- The ECB has tweaked its forward guidance
- GDP forecasts have been revised up
- Yet the central bank
remained cautious on inflation
This week took place the ECB monetary policy meeting for June. As expected, members of the Governing Council decided to tweak the forward guidance, dropping the reference to potential lower policy rates in the future. They now expect “the key ECB interest rates to remain at their present levels for an extended period of time”.
This change comes against the backdrop of an improving economic outlook. The ECB revised its GDP forecasts up for this year and next as well as 2019 to respectively 2%, 1.8% and 1.7%. Besides, the risk assessment has been upgraded too: risks that were tilted to the downside are now broadly balanced. This is the first time since August 2011.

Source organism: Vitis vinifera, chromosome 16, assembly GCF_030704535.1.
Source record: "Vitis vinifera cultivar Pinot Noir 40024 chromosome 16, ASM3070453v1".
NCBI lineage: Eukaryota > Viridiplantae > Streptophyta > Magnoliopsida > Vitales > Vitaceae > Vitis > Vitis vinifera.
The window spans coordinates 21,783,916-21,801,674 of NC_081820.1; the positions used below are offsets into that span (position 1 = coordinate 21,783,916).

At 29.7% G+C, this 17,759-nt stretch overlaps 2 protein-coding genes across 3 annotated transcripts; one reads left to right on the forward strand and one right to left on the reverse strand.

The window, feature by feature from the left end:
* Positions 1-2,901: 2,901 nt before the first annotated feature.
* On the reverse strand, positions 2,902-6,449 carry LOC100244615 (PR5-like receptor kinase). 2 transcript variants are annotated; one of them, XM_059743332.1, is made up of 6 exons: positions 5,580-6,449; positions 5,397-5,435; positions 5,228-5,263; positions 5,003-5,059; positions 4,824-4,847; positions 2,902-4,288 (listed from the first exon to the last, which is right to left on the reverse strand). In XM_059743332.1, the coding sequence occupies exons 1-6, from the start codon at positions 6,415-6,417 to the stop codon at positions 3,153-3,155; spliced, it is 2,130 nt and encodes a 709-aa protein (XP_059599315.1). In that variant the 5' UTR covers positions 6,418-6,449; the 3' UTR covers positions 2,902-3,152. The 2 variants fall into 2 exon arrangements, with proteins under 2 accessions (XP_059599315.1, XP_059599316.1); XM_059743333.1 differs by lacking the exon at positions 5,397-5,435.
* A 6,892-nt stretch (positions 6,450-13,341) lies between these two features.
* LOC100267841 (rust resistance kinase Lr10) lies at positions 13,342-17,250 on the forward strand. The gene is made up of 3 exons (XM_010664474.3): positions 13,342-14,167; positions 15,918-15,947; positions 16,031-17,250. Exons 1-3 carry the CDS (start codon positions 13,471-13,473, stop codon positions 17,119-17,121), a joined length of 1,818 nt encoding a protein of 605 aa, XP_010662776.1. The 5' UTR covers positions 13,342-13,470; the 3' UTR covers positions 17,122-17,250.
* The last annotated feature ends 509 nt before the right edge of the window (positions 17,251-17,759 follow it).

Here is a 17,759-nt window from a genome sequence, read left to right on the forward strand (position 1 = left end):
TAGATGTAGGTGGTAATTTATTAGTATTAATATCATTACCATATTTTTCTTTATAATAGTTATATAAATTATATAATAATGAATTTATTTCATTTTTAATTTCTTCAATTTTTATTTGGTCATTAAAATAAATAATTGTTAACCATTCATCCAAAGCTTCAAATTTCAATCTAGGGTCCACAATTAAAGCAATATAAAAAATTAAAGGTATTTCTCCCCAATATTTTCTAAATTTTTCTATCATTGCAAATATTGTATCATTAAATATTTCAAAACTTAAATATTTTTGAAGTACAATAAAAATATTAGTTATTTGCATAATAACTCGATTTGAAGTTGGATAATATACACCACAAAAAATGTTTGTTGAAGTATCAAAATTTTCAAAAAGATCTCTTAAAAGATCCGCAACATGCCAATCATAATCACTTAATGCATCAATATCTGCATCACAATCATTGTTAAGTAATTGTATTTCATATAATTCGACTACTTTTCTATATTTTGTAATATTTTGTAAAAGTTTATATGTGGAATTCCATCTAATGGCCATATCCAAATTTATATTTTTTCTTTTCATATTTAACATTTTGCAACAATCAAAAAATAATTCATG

This optimism on the growth outlook should not be overplayed however and seen as a pre announcement of an imminent monetary tightening. Indeed, if the macroeconomic situation is undoubtedly improving, inflation pressures remain weak with core inflation still subdued.
During the press conference M. Draghi repeatedly underlined the need to be patient, while at the same time insisting on factors that could delay the inflation adjustment such as the low quality of newly created jobs, the less optimistic picture depicted by broader measure of underemployment or structural changes that could weigh on wage growth (such a decentralization of wage talks). All in all, the ECB sounded slightly more dovish than expected, giving the impression that it is in no rush to end QE. We expect more details on the exit strategy to be communicated at the September meeting although yesterday press conference conveyed the feeling that this announcement could be delayed